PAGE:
All ETDs from UAB

Advisory Committee Chair

Barbara A Gower

Advisory Committee Members

Timothy Garvey

Douglas R Moellering

Robert Oster

Document Type

Dissertation

Date of Award

2017

Degree Name by School

Doctor of Philosophy (PhD) School of Health Professions

Abstract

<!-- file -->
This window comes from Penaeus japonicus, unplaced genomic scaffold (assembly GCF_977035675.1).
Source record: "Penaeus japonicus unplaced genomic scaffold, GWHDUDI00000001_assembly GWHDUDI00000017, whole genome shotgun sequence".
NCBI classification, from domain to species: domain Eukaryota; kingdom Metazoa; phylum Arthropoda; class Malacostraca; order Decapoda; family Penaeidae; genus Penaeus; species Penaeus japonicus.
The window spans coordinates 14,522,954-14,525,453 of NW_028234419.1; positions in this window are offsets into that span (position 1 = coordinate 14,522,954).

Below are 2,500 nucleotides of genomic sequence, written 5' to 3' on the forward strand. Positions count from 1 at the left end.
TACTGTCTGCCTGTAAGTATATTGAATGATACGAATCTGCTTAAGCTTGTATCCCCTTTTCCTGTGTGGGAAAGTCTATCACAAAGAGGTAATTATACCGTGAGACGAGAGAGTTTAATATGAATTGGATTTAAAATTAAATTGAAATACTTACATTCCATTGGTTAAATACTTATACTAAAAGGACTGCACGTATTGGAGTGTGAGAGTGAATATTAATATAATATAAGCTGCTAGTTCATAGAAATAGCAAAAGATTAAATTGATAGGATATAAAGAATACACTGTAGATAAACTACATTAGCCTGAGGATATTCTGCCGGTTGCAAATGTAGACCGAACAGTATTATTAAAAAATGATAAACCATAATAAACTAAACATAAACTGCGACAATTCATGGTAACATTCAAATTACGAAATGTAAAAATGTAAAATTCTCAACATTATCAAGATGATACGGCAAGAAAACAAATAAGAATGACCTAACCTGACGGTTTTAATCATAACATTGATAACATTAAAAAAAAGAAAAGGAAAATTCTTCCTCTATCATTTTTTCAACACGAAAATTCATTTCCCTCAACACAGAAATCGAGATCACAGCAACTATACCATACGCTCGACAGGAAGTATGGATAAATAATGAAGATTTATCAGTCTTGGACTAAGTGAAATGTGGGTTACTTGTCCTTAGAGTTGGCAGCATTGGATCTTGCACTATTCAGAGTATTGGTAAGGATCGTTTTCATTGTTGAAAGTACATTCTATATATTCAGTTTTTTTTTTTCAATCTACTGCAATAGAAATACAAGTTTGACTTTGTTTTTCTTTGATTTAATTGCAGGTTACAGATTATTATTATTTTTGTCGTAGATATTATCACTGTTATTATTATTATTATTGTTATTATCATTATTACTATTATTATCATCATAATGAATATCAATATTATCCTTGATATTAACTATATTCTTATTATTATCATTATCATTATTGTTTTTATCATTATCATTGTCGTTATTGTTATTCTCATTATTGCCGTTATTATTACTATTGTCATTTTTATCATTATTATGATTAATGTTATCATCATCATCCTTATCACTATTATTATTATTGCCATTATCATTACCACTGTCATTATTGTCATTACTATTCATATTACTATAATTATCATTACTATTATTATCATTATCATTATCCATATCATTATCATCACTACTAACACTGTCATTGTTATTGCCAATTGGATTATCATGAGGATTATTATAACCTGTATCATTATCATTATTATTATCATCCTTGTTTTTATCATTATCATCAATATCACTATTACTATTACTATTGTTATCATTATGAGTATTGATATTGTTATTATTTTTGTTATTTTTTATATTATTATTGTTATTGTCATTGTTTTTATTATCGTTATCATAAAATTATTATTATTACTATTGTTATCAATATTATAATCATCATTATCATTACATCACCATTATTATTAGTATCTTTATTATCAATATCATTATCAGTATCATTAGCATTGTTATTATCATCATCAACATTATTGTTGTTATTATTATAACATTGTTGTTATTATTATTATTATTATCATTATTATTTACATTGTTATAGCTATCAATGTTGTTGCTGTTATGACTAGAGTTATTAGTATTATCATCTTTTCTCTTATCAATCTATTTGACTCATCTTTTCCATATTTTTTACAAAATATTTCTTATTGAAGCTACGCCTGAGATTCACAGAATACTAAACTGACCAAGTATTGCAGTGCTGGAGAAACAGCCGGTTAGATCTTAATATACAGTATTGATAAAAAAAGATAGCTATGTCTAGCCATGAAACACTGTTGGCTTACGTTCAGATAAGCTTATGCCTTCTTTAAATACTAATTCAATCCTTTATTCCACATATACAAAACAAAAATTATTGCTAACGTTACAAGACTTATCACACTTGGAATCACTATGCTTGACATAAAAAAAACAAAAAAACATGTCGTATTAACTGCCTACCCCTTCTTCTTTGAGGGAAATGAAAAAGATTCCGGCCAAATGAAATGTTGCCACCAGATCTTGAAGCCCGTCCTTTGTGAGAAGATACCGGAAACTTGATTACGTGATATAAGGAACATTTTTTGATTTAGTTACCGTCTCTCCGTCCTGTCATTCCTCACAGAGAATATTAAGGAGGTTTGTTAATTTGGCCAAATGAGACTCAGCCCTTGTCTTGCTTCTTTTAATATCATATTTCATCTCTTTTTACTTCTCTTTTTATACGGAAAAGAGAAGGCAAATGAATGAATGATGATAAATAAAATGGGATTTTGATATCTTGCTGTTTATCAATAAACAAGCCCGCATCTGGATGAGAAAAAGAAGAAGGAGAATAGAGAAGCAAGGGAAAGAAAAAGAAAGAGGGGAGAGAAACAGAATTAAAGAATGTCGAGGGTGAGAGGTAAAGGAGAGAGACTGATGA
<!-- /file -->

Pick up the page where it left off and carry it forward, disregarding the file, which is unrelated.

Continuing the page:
Obesity and type 2 diabetes (T2D) represent a growing global burden on healthcare and financial resources. One hypothesis for the onset and exacerbation of these diseases is related to the role of mitochondria as the end users of products of the metabolism of the nutrients we consume and in mediating the oxidative state of the body through the production of reactive oxygen species (ROS). In order to meet the demands of a metabolic challenge and prevent excessive ROS production, there appear to be adaptations to mitochondrial physiology and morphology that can occur and we hypothesize that the ability of the mitochondria to display these adaptations adequately may be imperative to maintaining cardiometabolic health. The purpose of this dissertation was to characterize mitochondrial function in response to acute and chronic stimuli relevant to the understanding of the onset and prevention of obesity and cardiometabolic diseases like T2D. We describe mitochondrial function in the context of the chronic metabolic environment promoted by obesity, the acute effect of hyperinsulinemia, and the chronic changes induced by an aerobic exercise intervention. We found that total body fat was associated with greater fatty acid oxidative capacity and coupling efficiency. Additionally, we found that an acute hyperinsulinemic event promoted ROS production and mitochondrial inefficiency. Finally, a 16-week aerobic exercise training program improved mitochondrial oxidative capacity under a fatty acid substrate, likely as a function of mitochondrial biogenesis. These data contribute to the hypothesis that the maintenance and/or restoration of mitochondrial oxidative capacity and adequate plasticity to meet both acute and chronic metabolic demands undoubtedly represents a potential target for the treatment and prevention of obesity, T2D, and other chronic diseases linked to mitochondria dysfunction and oxidative stress.

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